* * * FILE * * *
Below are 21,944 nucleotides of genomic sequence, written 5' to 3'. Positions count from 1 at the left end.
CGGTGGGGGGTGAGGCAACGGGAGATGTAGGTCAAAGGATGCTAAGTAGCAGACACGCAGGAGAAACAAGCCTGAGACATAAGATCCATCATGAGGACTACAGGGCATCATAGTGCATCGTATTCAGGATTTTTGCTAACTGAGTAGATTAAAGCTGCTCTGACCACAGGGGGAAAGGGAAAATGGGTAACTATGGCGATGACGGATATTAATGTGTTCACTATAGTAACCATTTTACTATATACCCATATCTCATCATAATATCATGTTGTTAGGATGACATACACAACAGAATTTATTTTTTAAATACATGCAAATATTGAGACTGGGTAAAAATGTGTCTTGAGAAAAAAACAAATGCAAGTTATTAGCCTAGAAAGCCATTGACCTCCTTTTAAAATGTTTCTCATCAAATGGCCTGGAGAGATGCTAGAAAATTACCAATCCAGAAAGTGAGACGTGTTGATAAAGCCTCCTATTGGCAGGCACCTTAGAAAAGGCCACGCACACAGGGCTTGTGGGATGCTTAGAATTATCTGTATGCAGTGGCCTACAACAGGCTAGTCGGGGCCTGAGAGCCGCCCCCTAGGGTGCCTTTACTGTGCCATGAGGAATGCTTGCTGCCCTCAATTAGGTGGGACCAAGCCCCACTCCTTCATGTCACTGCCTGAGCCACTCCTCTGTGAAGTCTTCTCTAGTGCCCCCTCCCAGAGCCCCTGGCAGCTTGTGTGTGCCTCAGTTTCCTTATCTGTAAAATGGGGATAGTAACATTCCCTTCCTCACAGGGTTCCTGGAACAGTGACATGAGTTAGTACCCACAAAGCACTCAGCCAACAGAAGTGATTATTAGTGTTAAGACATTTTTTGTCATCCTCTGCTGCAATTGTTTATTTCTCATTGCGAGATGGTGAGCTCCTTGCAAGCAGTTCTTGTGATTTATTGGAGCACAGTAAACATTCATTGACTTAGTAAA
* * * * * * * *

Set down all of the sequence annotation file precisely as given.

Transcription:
Below are 21,944 nucleotides of genomic sequence, written 5' to 3'. Positions count from 1 at the left end.
CGGTGGGGGGTGAGGCAACGGGAGATGTAGGTCAAAGGATGCTAAGTAGCAGACACGCAGGAGAAACAAGCCTGAGACATAAGATCCATCATGAGGACTACAGGGCATCATAGTGCATCGTATTCAGGATTTTTGCTAACTGAGTAGATTAAAGCTGCTCTGACCACAGGGGGAAAGGGAAAATGGGTAACTATGGCGATGACGGATATTAATGTGTTCACTATAGTAACCATTTTACTATATACCCATATCTCATCATAATATCATGTTGTTAGGATGACATACACAACAGAATTTATTTTTTAAATACATGCAAATATTGAGACTGGGTAAAAATGTGTCTTGAGAAAAAAACAAATGCAAGTTATTAGCCTAGAAAGCCATTGACCTCCTTTTAAAATGTTTCTCATCAAATGGCCTGGAGAGATGCTAGAAAATTACCAATCCAGAAAGTGAGACGTGTTGATAAAGCCTCCTATTGGCAGGCACCTTAGAAAAGGCCACGCACACAGGGCTTGTGGGATGCTTAGAATTATCTGTATGCAGTGGCCTACAACAGGCTAGTCGGGGCCTGAGAGCCGCCCCCTAGGGTGCCTTTACTGTGCCATGAGGAATGCTTGCTGCCCTCAATTAGGTGGGACCAAGCCCCACTCCTTCATGTCACTGCCTGAGCCACTCCTCTGTGAAGTCTTCTCTAGTGCCCCCTCCCAGAGCCCCTGGCAGCTTGTGTGTGCCTCAGTTTCCTTATCTGTAAAATGGGGATAGTAACATTCCCTTCCTCACAGGGTTCCTGGAACAGTGACATGAGTTAGTACCCACAAAGCACTCAGCCAACAGAAGTGATTATTAGTGTTAAGACATTTTTTGTCATCCTCTGCTGCAATTGTTTATTTCTCATTGCGAGATGGTGAGCTCCTTGCAAGCAGTTCTTGTGATTTATTGGAGCACAGTAAACATTCATTGACTTAGTAAA